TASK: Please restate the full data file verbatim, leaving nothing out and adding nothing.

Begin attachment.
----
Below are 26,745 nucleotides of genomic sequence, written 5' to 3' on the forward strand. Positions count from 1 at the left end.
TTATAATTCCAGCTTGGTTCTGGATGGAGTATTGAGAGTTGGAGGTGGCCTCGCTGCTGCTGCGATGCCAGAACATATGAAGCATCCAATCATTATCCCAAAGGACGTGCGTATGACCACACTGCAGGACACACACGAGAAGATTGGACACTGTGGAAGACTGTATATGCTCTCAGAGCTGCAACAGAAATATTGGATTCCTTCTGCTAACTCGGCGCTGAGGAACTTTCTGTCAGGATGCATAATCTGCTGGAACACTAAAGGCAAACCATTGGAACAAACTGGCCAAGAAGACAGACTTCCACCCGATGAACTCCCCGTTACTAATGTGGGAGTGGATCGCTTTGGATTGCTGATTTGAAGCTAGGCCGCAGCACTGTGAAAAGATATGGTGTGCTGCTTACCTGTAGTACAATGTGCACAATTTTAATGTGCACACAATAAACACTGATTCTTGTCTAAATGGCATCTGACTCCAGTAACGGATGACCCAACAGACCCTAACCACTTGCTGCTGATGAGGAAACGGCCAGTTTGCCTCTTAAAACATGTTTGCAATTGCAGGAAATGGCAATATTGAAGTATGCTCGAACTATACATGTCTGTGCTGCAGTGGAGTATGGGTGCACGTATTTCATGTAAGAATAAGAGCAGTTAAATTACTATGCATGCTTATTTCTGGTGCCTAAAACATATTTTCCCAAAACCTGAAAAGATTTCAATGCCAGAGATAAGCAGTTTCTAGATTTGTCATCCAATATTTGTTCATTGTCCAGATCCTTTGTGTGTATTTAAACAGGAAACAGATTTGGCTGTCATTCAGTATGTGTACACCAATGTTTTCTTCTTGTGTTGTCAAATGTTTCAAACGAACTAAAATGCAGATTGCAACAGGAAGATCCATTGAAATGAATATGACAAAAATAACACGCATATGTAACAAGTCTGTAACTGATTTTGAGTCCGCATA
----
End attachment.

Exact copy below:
Below are 26,745 nucleotides of genomic sequence, written 5' to 3' on the forward strand. Positions count from 1 at the left end.
TTATAATTCCAGCTTGGTTCTGGATGGAGTATTGAGAGTTGGAGGTGGCCTCGCTGCTGCTGCGATGCCAGAACATATGAAGCATCCAATCATTATCCCAAAGGACGTGCGTATGACCACACTGCAGGACACACACGAGAAGATTGGACACTGTGGAAGACTGTATATGCTCTCAGAGCTGCAACAGAAATATTGGATTCCTTCTGCTAACTCGGCGCTGAGGAACTTTCTGTCAGGATGCATAATCTGCTGGAACACTAAAGGCAAACCATTGGAACAAACTGGCCAAGAAGACAGACTTCCACCCGATGAACTCCCCGTTACTAATGTGGGAGTGGATCGCTTTGGATTGCTGATTTGAAGCTAGGCCGCAGCACTGTGAAAAGATATGGTGTGCTGCTTACCTGTAGTACAATGTGCACAATTTTAATGTGCACACAATAAACACTGATTCTTGTCTAAATGGCATCTGACTCCAGTAACGGATGACCCAACAGACCCTAACCACTTGCTGCTGATGAGGAAACGGCCAGTTTGCCTCTTAAAACATGTTTGCAATTGCAGGAAATGGCAATATTGAAGTATGCTCGAACTATACATGTCTGTGCTGCAGTGGAGTATGGGTGCACGTATTTCATGTAAGAATAAGAGCAGTTAAATTACTATGCATGCTTATTTCTGGTGCCTAAAACATATTTTCCCAAAACCTGAAAAGATTTCAATGCCAGAGATAAGCAGTTTCTAGATTTGTCATCCAATATTTGTTCATTGTCCAGATCCTTTGTGTGTATTTAAACAGGAAACAGATTTGGCTGTCATTCAGTATGTGTACACCAATGTTTTCTTCTTGTGTTGTCAAATGTTTCAAACGAACTAAAATGCAGATTGCAACAGGAAGATCCATTGAAATGAATATGACAAAAATAACACGCATATGTAACAAGTCTGTAACTGATTTTGAGTCCGCATA